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When India nearly lost Assam to Pakistan

Assam became a part of the Indian Union only after a tug-of-war between the Congress and Muslim League.

Mohammad Ali Jinnah made strong claims for the state's inclusion in Pakistan but tenacious opposition from the Congress leadership in the state with Mahatma Gandhi's direct support saved Assam from joining Pakistan.

The Assam Congress's determined opposition ensured that the arrangement did not take off. The Cabinet Mission may have sought to preserve the unity of India, but it compromised with the Muslim League on the inclusion of Assam, a Hindu majority province, in Pakistan.

In February 1946, Pethic Lawrence, the then secretary of state for India, circulated a note on the viability of Pakistan. In the note, he mentioned that Assam, due to economic, defence and financial considerations, was to form part of East Pakistan.

The Assamese were aghast and felt this was a clever British ploy to keep their commercial interests intact. The Cabinet Mission sought to camouflage its real intention by keeping the grouping clause vague and created an impression that they were not serious about exerting pressure on Assam in consonance with the Muslim League's demand.

On May 16 1946, the Cabinet Mission recommended that Assam and Bengal be tagged together to frame the provisional constitutions for the provinces.

The Mission laid stress on provincial autonomy and viewed that every province be constituted on a linguistic and cultural basis. The recommendation came by despite the appearance of Assam Premier Gopinath Bardoloi before the Mission.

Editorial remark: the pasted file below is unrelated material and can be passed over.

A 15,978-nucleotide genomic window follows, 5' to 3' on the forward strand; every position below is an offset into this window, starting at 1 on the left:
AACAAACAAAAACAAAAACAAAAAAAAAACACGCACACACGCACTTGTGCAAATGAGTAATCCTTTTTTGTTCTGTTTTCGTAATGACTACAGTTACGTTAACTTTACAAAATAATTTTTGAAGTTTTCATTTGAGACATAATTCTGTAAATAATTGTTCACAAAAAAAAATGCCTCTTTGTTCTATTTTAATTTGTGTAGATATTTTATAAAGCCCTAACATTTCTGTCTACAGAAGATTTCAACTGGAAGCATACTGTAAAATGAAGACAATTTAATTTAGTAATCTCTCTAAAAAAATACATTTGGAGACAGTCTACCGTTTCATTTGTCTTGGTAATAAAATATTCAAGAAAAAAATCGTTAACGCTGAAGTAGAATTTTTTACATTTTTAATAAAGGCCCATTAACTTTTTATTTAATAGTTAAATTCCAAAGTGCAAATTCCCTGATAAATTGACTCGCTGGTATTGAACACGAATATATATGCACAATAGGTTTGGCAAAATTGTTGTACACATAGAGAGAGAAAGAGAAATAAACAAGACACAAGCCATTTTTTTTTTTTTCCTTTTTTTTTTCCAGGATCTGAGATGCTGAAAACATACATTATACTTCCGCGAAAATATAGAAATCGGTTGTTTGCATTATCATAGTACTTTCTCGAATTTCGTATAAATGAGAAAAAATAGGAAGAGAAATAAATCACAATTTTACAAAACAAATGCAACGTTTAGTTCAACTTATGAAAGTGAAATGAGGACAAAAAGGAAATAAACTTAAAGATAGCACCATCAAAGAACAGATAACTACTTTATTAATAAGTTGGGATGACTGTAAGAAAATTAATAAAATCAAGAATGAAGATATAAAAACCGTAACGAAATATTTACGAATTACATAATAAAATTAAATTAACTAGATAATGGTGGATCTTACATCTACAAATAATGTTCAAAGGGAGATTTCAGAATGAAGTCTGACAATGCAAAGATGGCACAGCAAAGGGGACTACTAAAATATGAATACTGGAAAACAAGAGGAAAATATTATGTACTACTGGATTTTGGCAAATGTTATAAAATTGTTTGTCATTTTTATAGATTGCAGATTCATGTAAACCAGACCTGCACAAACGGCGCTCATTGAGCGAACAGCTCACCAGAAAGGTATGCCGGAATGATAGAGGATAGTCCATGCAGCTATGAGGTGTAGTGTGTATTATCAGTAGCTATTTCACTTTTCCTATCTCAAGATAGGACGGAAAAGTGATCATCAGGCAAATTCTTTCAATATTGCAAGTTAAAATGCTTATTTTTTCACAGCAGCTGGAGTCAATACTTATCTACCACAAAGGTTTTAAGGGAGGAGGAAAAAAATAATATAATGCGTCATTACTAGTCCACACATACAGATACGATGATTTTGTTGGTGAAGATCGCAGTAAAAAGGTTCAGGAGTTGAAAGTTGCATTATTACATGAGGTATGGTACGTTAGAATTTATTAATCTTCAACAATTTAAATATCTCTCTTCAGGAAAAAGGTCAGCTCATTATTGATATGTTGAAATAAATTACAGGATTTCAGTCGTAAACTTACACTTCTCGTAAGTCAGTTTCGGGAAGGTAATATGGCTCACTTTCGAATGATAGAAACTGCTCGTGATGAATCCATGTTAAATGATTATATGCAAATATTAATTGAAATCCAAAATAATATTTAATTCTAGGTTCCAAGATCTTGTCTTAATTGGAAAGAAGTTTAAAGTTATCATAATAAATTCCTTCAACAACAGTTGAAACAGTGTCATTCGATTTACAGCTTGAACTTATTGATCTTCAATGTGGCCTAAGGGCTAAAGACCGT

Assam, Bardoloi said, had always been a separate state with a distinctive identity and must be allowed to remain in India under a provincial status.

However, Saadullah, leader of the Muslim League in the Assam assembly, suggested that the province could be attached to Bengal. This helped Lawrence in forming a belief that Assam had such a close connection with Bengal that its separation from Bengal was impossible.

The Assam Pradesh Congress Committee was taken aback to find the Cabinet Mission toeing Saadullah's line by tagging Assam along with Bengal.

The APCC felt that small provinces like Assam would be forced to accept a dispensation which would largely be determined by the majority of another province.

But the Congress leadership seemed to treat Assam's case on a low key. It perhaps apprehended that taking up the issue at that stage might result in confusion and a stalemate of the larger priority of India's freedom.

It was thanks to Gandhi's support that the Congress Working Committee adopted a more responsible attitude to the Assam problem.

At one point, Gandhi even suggested to a Congress delegation from Assam that they leave the party if the CWC did not support its stand. "Satyagraha Karo Congress se," Gandhi told the Assam Congressmen.

Ultimately, it was to Bardoloi's credit that Assam saw the collapse of the arrangement. He successfully organised a movement on behalf of the province because he was convinced that once Assam committed itself to grouping, it would be impossible to extricate from it later.